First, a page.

A Higher Calling and Innovative Solutions 

It was no surprise when Renée was appointed to the 73rd District Court in January 2010. Handling from contested divorces and child protection cases to commercial litigation, Former Judge Renée Yanta enjoyed the chance to use every legal resource and reasoning skill she had to bring protect children and heal families.  

Former Judge Renée saw a phenomenon from the bench that was dangerous and pervasive. Teen girls in foster care were practically doomed for poverty, early pregnancy and educational challenges.  She felt compelled to create positive change for these special young ladies.  She dreamed to creating a court program that could provide tender healing and inspiration—an initiative she called PEARLS Court.   

So when Former Judge Renée returned to the Bench in 2015, she launched PEARLS Court in March of that year. Under her leadership, PEARLS Court developed into an amazingly successful program that enables the teen girls to heal from the trauma they’ve experienced, teaches life skills, and provides powerful mentoring by over 100 women volunteers from all over Bexar County.  PEARLS Court has inspired over 100 girls to stay in school, create high goals for themselves, wait to become mothers, and empower themselves to become successful adults.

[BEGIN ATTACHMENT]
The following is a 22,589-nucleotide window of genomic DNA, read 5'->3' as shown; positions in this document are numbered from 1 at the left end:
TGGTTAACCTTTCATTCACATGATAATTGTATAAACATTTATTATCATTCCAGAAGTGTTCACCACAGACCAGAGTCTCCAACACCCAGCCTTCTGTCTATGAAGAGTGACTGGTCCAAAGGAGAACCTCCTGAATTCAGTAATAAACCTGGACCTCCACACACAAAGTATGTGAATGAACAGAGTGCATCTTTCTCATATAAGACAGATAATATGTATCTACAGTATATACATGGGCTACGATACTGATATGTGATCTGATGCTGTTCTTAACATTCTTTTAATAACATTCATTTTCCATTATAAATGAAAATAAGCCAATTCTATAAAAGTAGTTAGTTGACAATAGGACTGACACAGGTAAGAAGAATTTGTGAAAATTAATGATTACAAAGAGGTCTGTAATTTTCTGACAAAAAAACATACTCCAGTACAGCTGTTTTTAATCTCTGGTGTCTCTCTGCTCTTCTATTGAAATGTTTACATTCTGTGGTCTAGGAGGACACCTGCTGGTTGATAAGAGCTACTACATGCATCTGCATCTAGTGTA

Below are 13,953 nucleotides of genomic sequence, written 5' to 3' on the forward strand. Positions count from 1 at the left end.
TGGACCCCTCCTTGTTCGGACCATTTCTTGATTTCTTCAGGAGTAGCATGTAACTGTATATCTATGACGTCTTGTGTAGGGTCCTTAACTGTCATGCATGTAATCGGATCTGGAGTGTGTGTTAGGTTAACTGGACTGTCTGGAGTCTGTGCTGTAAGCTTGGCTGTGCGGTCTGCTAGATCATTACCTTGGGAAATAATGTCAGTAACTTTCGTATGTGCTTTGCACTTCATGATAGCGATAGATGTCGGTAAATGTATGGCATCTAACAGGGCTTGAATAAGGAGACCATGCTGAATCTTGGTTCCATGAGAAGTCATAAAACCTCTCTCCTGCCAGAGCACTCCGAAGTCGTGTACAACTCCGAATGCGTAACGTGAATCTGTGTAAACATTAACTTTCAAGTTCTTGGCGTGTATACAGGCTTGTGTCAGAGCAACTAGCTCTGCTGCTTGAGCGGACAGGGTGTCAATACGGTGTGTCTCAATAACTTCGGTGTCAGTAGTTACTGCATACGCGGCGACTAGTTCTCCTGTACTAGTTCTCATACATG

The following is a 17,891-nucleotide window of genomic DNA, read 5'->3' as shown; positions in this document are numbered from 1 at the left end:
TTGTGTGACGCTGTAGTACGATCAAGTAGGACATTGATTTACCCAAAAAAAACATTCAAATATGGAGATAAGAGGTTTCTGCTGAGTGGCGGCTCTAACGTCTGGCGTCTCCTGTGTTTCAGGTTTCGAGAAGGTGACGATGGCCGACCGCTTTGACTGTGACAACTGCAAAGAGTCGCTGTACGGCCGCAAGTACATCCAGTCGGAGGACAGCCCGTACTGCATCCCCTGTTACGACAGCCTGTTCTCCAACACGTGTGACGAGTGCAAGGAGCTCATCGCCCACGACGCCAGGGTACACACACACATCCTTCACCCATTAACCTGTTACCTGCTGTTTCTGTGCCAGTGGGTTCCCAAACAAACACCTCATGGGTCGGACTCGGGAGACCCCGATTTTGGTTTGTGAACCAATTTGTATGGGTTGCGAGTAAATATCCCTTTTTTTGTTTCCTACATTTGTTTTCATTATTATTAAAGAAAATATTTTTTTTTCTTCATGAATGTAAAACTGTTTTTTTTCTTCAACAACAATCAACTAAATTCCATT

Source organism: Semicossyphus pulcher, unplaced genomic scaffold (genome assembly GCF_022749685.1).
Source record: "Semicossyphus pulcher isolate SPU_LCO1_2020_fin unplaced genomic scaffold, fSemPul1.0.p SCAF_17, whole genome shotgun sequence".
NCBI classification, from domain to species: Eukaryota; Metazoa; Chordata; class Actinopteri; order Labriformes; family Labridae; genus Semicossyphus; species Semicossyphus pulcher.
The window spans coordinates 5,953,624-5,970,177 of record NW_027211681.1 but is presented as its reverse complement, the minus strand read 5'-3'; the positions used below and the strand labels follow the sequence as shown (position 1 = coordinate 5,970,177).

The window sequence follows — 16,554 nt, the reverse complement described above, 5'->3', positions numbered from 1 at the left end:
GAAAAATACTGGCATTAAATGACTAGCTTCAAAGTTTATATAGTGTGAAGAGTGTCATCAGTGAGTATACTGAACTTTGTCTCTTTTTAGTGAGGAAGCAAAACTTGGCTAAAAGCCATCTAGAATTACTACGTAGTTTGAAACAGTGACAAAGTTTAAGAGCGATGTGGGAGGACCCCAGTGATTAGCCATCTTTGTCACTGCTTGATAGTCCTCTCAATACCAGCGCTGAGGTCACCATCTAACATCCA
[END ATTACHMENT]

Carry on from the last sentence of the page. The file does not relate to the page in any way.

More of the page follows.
And the blessings have been remarkable. Almost all the PEARLS Girls are on path to graduate from high school when the nationwide graduation rate is just 25%.  Over the years, almost all the PEARLS Girls graduate from high school and most attend college.  Many of the girls are reunited with family members, almost all progress toward a stable and permanent placement in other homes, and close to 100% are promoted to the next grade level.  The PEARLS Girls also take seriously their commitment to wait to became pregnant.  All of the PEARLS Girls became bolder and stronger.  These young ladies are truly pearls, healing from the inside out, and becoming empowered, brilliant young women.